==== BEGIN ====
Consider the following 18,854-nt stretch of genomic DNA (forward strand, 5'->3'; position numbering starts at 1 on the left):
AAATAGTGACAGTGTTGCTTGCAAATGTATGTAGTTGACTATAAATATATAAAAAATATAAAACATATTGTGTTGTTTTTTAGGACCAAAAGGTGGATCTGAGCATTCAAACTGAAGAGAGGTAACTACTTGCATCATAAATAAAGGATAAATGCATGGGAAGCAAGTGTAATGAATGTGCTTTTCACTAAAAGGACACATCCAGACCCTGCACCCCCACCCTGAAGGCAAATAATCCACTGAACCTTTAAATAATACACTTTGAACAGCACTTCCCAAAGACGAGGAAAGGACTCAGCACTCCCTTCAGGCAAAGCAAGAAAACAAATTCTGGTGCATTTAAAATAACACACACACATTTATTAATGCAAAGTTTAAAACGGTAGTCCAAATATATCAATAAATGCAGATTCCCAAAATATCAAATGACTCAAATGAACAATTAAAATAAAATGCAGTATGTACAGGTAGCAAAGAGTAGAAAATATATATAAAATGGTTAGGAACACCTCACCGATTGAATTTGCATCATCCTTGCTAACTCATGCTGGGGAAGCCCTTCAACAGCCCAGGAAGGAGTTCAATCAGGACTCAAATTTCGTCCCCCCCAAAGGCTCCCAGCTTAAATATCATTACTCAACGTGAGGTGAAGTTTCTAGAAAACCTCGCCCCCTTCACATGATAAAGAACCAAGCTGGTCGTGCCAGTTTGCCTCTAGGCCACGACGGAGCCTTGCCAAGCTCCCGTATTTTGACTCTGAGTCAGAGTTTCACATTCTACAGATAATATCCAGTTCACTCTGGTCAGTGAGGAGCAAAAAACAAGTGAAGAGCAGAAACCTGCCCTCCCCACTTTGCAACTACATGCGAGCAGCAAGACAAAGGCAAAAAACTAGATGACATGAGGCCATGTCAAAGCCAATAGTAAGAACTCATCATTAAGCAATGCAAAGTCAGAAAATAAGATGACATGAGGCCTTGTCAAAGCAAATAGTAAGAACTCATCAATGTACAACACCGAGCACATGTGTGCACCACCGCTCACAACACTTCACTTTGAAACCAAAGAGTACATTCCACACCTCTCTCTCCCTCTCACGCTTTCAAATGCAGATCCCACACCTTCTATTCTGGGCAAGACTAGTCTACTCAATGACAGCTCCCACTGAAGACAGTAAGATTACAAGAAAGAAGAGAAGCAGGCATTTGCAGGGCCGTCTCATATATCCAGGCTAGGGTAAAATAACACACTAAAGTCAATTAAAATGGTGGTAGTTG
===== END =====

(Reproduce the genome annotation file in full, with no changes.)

Consider the following 18,854-nt stretch of genomic DNA (forward strand, 5'->3'; position numbering starts at 1 on the left):
AAATAGTGACAGTGTTGCTTGCAAATGTATGTAGTTGACTATAAATATATAAAAAATATAAAACATATTGTGTTGTTTTTTAGGACCAAAAGGTGGATCTGAGCATTCAAACTGAAGAGAGGTAACTACTTGCATCATAAATAAAGGATAAATGCATGGGAAGCAAGTGTAATGAATGTGCTTTTCACTAAAAGGACACATCCAGACCCTGCACCCCCACCCTGAAGGCAAATAATCCACTGAACCTTTAAATAATACACTTTGAACAGCACTTCCCAAAGACGAGGAAAGGACTCAGCACTCCCTTCAGGCAAAGCAAGAAAACAAATTCTGGTGCATTTAAAATAACACACACACATTTATTAATGCAAAGTTTAAAACGGTAGTCCAAATATATCAATAAATGCAGATTCCCAAAATATCAAATGACTCAAATGAACAATTAAAATAAAATGCAGTATGTACAGGTAGCAAAGAGTAGAAAATATATATAAAATGGTTAGGAACACCTCACCGATTGAATTTGCATCATCCTTGCTAACTCATGCTGGGGAAGCCCTTCAACAGCCCAGGAAGGAGTTCAATCAGGACTCAAATTTCGTCCCCCCCAAAGGCTCCCAGCTTAAATATCATTACTCAACGTGAGGTGAAGTTTCTAGAAAACCTCGCCCCCTTCACATGATAAAGAACCAAGCTGGTCGTGCCAGTTTGCCTCTAGGCCACGACGGAGCCTTGCCAAGCTCCCGTATTTTGACTCTGAGTCAGAGTTTCACATTCTACAGATAATATCCAGTTCACTCTGGTCAGTGAGGAGCAAAAAACAAGTGAAGAGCAGAAACCTGCCCTCCCCACTTTGCAACTACATGCGAGCAGCAAGACAAAGGCAAAAAACTAGATGACATGAGGCCATGTCAAAGCCAATAGTAAGAACTCATCATTAAGCAATGCAAAGTCAGAAAATAAGATGACATGAGGCCTTGTCAAAGCAAATAGTAAGAACTCATCAATGTACAACACCGAGCACATGTGTGCACCACCGCTCACAACACTTCACTTTGAAACCAAAGAGTACATTCCACACCTCTCTCTCCCTCTCACGCTTTCAAATGCAGATCCCACACCTTCTATTCTGGGCAAGACTAGTCTACTCAATGACAGCTCCCACTGAAGACAGTAAGATTACAAGAAAGAAGAGAAGCAGGCATTTGCAGGGCCGTCTCATATATCCAGGCTAGGGTAAAATAACACACTAAAGTCAATTAAAATGGTGGTAGTTG